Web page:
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Minerva Ortopedica e Traumatologica 2019 June;70(2):107-11

DOI: 10.23736/S0394-3410.19.03917-1

Copyright © 2019 EDIZIONI MINERVA MEDICA

lingua: Inglese

Dysraphism in scoliosis: a case report of diastematomyelia in severe right thoracolumbar congenital kyphoscoliosis

Massimo GIRARDO 1, Alessandro RAVA 2 , Federico FUSINI 2, Sara LEA 2, Alessandro MASSÈ 2, Pasquale CINNELLA 1

1 Unit of Spine Surgery, Department of Orthopedic and Traumatology, Orthopedic and Trauma Centre, Città della Salute e della Scienza di Torino, Turin, Italy; 2 Department of Orthopedic and Traumatology, Orthopedic and Trauma Centre, Città della Salute e della Scienza di Torino, University of Turin, Turin, Italy



Diastematomyelia or split cord malformation (SCM) is a rare neuronal tube anomaly often associated with congenital scoliosis. It’s treatment nowadays is controversial and in literature several approaches are described. We report our case of a 16 years old female affected by a severe right convex thoracolumbar scoliosis (T1-L3 curve of 145°) associated to spine defects (hemivertebrae, rib fusion, block vertebrae, butterfly vertebra, SCM) and respiratory failure. After multidisciplinary discussion (including neurosurgeons and orthopaedics) we decided to treat the patient with a two staged approach. The first step consisted in a halo-pelvic traction maintained till surgery. In the second stage, the halo traction was removed and a surgical posterior arthrodesis (T2-L4) with pedicle screws and rods was performed. The X-rays evaluation were made after few days from surgery and at 1,3,6 and 12 months after surgery. Good radiographic results were obtained, and the Cobb angle correction was of 65°. Furthermore, the patient reported improvements on the respiratory function, underlined by the possibility of walking for long distances without fatigue and a great satisfaction with her aesthetical appearance. Clinical and radiological conditions remained stable during all FU. The management of congenital and rigid scoliosis in diastematomyelia is a hard challenge for every spine surgeon and several treatments are proposed. In our case we achieved an excellent result with a two staged treatment protocol. More studies are required to improve the knowledge about this problem.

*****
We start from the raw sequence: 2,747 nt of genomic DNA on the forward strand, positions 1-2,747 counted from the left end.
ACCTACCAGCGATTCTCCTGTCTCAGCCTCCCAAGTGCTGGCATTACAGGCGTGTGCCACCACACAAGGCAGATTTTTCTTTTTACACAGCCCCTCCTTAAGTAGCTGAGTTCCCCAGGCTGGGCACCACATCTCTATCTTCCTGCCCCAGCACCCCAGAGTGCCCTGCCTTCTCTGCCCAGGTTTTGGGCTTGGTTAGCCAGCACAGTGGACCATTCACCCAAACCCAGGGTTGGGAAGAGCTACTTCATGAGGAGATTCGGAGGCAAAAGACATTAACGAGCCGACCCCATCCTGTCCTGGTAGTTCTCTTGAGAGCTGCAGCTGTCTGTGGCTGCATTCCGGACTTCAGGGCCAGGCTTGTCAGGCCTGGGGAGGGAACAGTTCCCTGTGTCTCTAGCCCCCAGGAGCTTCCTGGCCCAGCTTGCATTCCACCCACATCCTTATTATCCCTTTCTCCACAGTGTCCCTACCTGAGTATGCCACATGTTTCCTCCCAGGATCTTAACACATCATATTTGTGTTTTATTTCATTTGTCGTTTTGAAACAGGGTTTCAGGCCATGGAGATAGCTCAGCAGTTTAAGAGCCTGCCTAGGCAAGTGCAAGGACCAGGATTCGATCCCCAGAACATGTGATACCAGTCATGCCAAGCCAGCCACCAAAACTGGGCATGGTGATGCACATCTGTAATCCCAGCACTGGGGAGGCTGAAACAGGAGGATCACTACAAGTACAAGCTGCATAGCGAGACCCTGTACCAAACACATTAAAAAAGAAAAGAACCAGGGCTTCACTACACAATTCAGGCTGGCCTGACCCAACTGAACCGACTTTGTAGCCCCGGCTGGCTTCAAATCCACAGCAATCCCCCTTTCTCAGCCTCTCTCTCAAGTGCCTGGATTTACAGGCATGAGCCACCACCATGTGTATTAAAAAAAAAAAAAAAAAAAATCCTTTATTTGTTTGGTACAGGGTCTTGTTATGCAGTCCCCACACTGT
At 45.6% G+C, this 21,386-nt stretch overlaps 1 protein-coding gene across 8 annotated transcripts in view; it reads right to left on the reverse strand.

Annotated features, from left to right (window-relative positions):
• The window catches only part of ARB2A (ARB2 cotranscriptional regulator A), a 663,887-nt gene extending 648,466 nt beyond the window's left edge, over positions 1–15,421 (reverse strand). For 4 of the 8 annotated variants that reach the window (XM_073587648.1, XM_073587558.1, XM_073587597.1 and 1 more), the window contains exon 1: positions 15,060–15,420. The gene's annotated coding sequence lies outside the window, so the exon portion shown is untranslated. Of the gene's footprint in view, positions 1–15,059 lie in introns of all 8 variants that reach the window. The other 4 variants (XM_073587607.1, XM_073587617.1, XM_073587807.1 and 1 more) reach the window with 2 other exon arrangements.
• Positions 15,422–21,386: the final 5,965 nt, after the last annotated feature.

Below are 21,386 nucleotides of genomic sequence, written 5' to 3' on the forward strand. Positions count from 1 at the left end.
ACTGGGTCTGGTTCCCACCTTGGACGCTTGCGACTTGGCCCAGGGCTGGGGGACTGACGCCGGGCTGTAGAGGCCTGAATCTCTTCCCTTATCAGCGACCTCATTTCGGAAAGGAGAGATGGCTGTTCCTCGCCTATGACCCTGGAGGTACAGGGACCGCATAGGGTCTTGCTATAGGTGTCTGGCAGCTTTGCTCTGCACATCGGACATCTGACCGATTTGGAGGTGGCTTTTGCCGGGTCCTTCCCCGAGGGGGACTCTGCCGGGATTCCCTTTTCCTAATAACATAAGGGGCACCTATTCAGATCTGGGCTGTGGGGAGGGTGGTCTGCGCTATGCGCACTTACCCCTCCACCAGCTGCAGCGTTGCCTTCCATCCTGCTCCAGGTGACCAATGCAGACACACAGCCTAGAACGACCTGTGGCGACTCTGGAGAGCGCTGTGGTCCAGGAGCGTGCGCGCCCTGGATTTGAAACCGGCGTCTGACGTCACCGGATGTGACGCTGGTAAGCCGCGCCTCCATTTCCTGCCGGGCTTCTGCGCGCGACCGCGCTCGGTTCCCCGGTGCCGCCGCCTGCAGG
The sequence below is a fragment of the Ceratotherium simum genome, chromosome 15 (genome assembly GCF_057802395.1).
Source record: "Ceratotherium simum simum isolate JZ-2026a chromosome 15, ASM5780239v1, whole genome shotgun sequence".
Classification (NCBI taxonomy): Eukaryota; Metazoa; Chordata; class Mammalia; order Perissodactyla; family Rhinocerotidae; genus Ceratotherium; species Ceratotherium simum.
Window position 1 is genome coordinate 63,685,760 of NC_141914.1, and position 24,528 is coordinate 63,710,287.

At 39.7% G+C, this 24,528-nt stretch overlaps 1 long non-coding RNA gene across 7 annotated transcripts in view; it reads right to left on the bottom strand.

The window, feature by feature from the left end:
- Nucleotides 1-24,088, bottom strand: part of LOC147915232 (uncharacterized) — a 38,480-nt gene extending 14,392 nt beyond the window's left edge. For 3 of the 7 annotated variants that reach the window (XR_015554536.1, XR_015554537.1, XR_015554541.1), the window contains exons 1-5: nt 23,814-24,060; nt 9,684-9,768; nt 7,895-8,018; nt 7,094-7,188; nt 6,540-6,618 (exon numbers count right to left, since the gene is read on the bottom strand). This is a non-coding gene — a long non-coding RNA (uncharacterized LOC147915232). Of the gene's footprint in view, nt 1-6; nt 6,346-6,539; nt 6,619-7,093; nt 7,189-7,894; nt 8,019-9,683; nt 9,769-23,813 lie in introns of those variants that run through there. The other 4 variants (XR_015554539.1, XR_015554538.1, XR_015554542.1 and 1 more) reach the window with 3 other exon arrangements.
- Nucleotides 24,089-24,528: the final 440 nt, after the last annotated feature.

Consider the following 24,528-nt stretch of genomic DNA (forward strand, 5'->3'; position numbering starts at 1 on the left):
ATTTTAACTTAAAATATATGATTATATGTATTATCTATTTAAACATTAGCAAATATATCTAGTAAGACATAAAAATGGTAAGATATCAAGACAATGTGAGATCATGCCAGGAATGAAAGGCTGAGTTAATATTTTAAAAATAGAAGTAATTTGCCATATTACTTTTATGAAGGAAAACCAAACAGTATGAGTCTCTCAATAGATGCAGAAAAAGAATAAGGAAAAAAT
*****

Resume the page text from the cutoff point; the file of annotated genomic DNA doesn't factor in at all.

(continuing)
KEY WORDS: Neural tube defects; Scoliosis, halo traction; Spinal dysraphism; Spine; Surgery

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